Best to Eat Like the Greeks After Heart Disease

NEW YORK (Reuters) - People with heart disease who stick to a so-called Mediterranean diet -- heavy on fish and vegetables, and low on saturated fats -- tend to live longer than those who follow different diets, new research suggests.

Investigators based in Greece and the U.S. found that, among a group of more than 1,300 men and women diagnosed with heart disease, those who ate a more Mediterranean diet were nearly 30 percent less likely to die during follow up, which lasted close to four years.

Based on these findings, lead author Dr. Antonia Trichopoulou at Athens Medical School and Harvard University in Boston told Reuters Health that she would "absolutely" recommend a Mediterranean diet for everybody diagnosed with heart disease.

A Mediterranean-style diet is rich in fruits, vegetables, grains and nuts. It includes few saturated fats like the ones in red meat but plenty of healthier fatty acids like those found in olive oil. It also features moderate amounts of red wine.

Recently, research has shown that following this diet can provide a range of health benefits, including a lower risk of heart disease, arthritis, cancer and age-related memory loss.

Recently, Trichopoulou and her team observed that following a Mediterranean-style diet appears to reduce the risk of death among people free of heart disease.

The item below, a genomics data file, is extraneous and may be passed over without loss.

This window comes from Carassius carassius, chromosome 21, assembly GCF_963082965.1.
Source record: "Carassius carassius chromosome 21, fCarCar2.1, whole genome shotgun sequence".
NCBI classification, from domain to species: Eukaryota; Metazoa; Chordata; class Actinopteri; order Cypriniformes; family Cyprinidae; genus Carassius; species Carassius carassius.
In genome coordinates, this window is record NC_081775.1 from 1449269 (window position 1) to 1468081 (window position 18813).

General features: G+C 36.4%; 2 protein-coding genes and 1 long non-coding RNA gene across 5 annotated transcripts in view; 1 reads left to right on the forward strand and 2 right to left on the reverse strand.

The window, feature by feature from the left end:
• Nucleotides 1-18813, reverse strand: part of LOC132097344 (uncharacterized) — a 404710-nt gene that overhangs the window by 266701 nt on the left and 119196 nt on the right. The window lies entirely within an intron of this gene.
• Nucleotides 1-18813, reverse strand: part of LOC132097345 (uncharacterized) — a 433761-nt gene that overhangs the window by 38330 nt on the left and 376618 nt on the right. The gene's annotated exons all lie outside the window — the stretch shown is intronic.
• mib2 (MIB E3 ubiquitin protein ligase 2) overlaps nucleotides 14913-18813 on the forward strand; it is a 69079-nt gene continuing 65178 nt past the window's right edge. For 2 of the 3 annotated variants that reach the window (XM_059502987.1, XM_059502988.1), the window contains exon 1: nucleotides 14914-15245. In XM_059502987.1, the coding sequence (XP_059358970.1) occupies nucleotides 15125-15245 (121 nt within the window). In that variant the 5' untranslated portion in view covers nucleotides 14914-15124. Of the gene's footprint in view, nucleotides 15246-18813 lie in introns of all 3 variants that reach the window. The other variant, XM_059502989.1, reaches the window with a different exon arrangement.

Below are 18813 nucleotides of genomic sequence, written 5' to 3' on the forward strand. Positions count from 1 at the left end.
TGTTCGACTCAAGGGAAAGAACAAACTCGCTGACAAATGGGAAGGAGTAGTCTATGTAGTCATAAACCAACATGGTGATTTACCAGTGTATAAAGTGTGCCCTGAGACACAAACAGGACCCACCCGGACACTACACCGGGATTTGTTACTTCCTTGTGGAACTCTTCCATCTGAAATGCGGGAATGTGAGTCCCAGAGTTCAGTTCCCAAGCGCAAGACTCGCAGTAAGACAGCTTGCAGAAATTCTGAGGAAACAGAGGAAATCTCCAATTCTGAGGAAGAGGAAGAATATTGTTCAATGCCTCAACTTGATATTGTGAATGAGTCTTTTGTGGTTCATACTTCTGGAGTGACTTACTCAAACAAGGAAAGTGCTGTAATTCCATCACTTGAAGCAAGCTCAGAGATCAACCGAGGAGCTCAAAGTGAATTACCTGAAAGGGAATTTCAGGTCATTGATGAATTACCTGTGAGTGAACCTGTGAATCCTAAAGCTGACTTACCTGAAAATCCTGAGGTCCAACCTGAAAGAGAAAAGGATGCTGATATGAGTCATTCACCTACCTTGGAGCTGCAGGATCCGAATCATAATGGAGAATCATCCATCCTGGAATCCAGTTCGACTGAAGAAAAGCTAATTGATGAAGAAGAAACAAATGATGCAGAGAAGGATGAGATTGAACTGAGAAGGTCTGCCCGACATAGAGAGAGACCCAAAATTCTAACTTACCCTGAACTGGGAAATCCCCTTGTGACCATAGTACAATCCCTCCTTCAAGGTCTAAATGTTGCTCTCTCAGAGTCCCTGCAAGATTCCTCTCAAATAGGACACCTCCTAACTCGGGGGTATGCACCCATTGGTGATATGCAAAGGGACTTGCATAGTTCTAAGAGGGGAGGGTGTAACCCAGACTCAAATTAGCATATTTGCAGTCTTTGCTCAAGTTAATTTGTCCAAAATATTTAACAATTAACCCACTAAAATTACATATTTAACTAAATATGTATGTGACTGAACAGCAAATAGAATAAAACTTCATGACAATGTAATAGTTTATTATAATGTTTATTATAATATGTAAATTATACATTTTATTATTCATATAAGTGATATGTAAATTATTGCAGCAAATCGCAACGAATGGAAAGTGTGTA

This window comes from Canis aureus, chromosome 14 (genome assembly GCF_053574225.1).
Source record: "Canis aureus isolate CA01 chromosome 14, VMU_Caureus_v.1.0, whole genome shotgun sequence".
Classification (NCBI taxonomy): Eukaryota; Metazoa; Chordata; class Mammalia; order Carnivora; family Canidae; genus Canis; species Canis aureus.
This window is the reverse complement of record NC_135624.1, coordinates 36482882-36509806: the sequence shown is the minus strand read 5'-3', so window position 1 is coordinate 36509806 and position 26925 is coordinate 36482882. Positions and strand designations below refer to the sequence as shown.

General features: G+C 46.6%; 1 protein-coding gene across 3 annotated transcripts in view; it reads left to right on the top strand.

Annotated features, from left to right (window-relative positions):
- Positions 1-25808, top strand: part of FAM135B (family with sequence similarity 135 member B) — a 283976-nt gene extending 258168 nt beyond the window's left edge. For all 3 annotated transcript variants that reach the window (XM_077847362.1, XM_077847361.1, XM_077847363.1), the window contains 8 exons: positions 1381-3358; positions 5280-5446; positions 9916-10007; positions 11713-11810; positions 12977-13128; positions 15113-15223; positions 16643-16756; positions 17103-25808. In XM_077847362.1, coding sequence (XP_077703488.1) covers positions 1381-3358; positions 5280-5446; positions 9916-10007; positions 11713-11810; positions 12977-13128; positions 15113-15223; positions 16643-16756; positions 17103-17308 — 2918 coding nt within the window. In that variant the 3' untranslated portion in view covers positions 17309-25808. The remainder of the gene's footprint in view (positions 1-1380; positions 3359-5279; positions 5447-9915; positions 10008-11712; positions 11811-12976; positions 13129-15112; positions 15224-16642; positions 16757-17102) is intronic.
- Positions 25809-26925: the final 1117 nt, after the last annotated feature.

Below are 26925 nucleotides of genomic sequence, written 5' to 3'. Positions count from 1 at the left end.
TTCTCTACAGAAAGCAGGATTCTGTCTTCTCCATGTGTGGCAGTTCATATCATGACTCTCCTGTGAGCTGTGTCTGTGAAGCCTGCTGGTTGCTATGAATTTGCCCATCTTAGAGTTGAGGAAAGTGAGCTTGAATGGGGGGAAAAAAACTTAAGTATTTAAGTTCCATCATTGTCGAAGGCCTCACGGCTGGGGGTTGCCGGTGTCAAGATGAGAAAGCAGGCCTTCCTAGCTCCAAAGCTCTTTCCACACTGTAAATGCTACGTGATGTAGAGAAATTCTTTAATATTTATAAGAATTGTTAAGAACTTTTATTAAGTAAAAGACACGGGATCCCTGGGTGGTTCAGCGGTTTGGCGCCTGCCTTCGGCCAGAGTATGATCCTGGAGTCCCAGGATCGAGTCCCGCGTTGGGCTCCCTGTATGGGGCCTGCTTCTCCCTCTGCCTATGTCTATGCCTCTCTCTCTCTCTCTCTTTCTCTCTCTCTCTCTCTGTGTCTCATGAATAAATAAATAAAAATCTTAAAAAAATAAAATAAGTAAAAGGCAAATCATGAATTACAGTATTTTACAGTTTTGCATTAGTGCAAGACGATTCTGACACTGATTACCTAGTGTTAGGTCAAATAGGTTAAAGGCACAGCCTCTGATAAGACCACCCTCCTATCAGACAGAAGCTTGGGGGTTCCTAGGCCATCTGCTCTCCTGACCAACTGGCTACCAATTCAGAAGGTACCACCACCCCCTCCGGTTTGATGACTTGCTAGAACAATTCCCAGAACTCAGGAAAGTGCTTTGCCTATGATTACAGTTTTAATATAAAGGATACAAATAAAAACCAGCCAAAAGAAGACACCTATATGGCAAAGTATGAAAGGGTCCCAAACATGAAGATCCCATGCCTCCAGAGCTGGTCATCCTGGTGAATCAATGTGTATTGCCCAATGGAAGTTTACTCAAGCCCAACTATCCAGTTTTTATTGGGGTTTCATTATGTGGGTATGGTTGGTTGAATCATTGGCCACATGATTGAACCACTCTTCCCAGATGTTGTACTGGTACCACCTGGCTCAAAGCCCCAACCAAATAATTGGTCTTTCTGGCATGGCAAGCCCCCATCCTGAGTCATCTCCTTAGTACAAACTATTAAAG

As part of the current study, the researchers followed 1,302 Greek men and women for nearly four years, noting what they ate. All were diagnosed with heart disease.

The researchers scored how closely people followed the Mediterranean diet using a 10-point scale, with a higher score indicating a higher adherence to the diet.

Reporting in the Archives of Internal Medicine, the investigators found that for every 2 point increase in diet scores, the risk of dying decreased by 27 percent.

No one ingredient of the Mediterranean diet appeared to have the biggest impact on health, the researchers note. This finding suggests that the Mediterranean-style diet is an "integral entity," Trichopoulou noted. "The total is much more than the constituents," she explained.

The Mediterranean diet, Trichopoulou said, likely helps people live longer with heart disease for the same reason the diet appears to help prevent heart disease in the first place -- by improving cholesterol and blood pressure, for instance.

"There is also speculation that the traditional Mediterranean foods may contain unidentified compounds with health promoting potential," she added.

SOURCE: Archives of Internal Medicine, April 25, 2005.